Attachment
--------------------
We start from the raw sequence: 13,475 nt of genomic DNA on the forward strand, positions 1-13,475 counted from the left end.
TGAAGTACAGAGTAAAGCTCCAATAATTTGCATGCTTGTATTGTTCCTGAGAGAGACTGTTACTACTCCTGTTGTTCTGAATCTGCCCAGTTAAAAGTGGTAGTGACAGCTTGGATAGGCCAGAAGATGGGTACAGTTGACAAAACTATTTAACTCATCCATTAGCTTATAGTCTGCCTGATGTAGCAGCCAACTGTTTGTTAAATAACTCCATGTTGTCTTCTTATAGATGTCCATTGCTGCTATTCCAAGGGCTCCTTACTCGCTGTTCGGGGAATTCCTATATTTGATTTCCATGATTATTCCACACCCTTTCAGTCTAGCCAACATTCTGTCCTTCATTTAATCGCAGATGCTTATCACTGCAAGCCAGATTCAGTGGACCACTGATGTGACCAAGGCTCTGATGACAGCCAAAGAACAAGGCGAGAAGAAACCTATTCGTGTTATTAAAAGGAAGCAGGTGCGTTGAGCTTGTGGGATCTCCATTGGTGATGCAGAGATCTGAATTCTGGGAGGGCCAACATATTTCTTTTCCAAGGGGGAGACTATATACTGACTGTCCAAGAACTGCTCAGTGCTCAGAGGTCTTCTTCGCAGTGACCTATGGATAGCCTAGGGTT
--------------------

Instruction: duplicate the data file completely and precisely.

We start from the raw sequence: 13,475 nt of genomic DNA on the forward strand, positions 1-13,475 counted from the left end.
TGAAGTACAGAGTAAAGCTCCAATAATTTGCATGCTTGTATTGTTCCTGAGAGAGACTGTTACTACTCCTGTTGTTCTGAATCTGCCCAGTTAAAAGTGGTAGTGACAGCTTGGATAGGCCAGAAGATGGGTACAGTTGACAAAACTATTTAACTCATCCATTAGCTTATAGTCTGCCTGATGTAGCAGCCAACTGTTTGTTAAATAACTCCATGTTGTCTTCTTATAGATGTCCATTGCTGCTATTCCAAGGGCTCCTTACTCGCTGTTCGGGGAATTCCTATATTTGATTTCCATGATTATTCCACACCCTTTCAGTCTAGCCAACATTCTGTCCTTCATTTAATCGCAGATGCTTATCACTGCAAGCCAGATTCAGTGGACCACTGATGTGACCAAGGCTCTGATGACAGCCAAAGAACAAGGCGAGAAGAAACCTATTCGTGTTATTAAAAGGAAGCAGGTGCGTTGAGCTTGTGGGATCTCCATTGGTGATGCAGAGATCTGAATTCTGGGAGGGCCAACATATTTCTTTTCCAAGGGGGAGACTATATACTGACTGTCCAAGAACTGCTCAGTGCTCAGAGGTCTTCTTCGCAGTGACCTATGGATAGCCTAGGGTT